On February 3, the Los Angeles Review of Books, a publication known for its intellectual rigor, published a letter by David Horowitz, a right-wing extremist, falsely accusing Students for Justice in Palestine (SJP) of funding, supporting and being “orchestrated” by a State-Department designated foreign terrorist organization (FTO).
Shortly after the L.A. Review published the Horowitz letter, an SJP student at the University of California Los Angeles received a home visit from two FBI agents, whose questions mirrored the false allegations in the L.A. Review letter.
Palestine Legal’s Radhika Sainath wrote the L.A. Review on February 16 asking that it retract all such false statements, noting that Horowitz “has a history of making unsubstantiated defamation threats against individuals and news outlets that have criticized his false statements and campaigns of hate.” Sainath’s letter states:
“Horowitz’s letter falls so grossly short of your editorial standards, we are concerned that you may have published it under threat of a similarly meritless lawsuit. The L.A. Review of Books should never have published such base, Islamophobic drivel that has already caused damage, and has the potential to cause more real damage to individuals engaged in human rights advocacy.”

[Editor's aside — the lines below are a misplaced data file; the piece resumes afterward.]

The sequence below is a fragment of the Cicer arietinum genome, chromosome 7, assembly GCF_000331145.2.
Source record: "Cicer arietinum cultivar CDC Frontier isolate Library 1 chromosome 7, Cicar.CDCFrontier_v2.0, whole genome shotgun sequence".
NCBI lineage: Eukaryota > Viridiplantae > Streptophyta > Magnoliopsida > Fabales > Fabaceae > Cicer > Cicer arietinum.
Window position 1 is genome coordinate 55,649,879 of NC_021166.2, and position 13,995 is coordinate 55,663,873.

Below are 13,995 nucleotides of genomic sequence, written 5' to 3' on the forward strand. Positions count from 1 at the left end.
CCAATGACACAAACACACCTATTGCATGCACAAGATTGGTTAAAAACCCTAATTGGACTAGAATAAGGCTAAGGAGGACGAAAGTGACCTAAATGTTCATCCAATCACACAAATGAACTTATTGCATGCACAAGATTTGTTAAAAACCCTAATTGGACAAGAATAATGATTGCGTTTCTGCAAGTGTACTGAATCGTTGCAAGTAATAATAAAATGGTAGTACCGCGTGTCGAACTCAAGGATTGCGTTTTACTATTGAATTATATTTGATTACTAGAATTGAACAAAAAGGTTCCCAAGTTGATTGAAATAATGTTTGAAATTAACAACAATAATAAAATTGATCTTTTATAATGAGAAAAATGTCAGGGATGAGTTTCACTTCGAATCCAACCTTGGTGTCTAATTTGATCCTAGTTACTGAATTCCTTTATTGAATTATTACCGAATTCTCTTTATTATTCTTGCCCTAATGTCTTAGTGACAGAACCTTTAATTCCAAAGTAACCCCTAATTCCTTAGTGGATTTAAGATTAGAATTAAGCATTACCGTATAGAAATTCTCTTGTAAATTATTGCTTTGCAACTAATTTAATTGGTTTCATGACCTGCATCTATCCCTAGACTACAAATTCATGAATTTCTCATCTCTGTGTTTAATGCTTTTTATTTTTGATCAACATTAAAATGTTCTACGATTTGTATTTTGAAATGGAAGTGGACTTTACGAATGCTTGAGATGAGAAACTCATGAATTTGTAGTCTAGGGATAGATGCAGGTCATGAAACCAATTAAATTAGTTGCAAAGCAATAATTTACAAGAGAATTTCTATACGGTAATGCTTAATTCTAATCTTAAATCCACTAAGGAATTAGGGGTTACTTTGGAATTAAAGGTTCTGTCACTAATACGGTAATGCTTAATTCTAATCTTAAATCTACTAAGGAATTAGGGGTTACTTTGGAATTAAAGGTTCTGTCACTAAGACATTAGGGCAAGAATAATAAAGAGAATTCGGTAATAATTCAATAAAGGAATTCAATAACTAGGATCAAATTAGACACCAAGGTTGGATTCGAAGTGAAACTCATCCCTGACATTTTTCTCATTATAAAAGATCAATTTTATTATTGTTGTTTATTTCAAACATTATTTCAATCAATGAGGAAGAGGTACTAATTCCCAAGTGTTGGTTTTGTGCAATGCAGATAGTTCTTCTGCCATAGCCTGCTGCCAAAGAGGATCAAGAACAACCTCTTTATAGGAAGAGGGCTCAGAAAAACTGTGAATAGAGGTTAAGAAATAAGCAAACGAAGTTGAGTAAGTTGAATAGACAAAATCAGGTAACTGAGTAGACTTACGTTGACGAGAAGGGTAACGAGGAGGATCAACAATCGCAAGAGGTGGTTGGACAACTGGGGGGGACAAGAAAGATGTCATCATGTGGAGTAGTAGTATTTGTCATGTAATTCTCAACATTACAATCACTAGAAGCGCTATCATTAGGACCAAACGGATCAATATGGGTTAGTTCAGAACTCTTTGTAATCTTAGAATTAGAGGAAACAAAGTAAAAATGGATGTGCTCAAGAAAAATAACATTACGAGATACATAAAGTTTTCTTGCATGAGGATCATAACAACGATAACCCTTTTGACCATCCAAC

In a response, L.A. Review Editor-in-Chief Tom Lutz wrote Sainath thanking her for her letter and stating that with respect to Horowitz’s letter “we don’t fact check such responses. We are very glad to have your corrective to it though, and would like to publish it in its entirety.”
Lutz later informed Palestine Legal that he indeed received a defamation threat from Horowitz’s attorney and feared removing the unchecked, false statements of criminal conduct as those statements were posted as part of an agreement with Horowitz’s lawyer. An editor’s note was added however, disputing the factual basis to Horowitz’s claims.
The L.A. Review declined Palestine Legal’s offer to talk to a pro-bono attorney familiar with Horowitz’s baseless defamation threats and refused to remove the false statements.
A slightly-edited version of Sainath’s February 16 letter was published on April 8, here.
This incident illustrates that legal bullying has provided Horowitz with platforms that he would otherwise not have been granted access given his reprehensible, dishonest and anti-intellectual agenda. Palestine Legal will continue to press such outlets to stand up to such baseless threats and protect students and faculty against false and racist accusations intended to undermine their First Amendment rights.
Let the L.A. Review know what you think.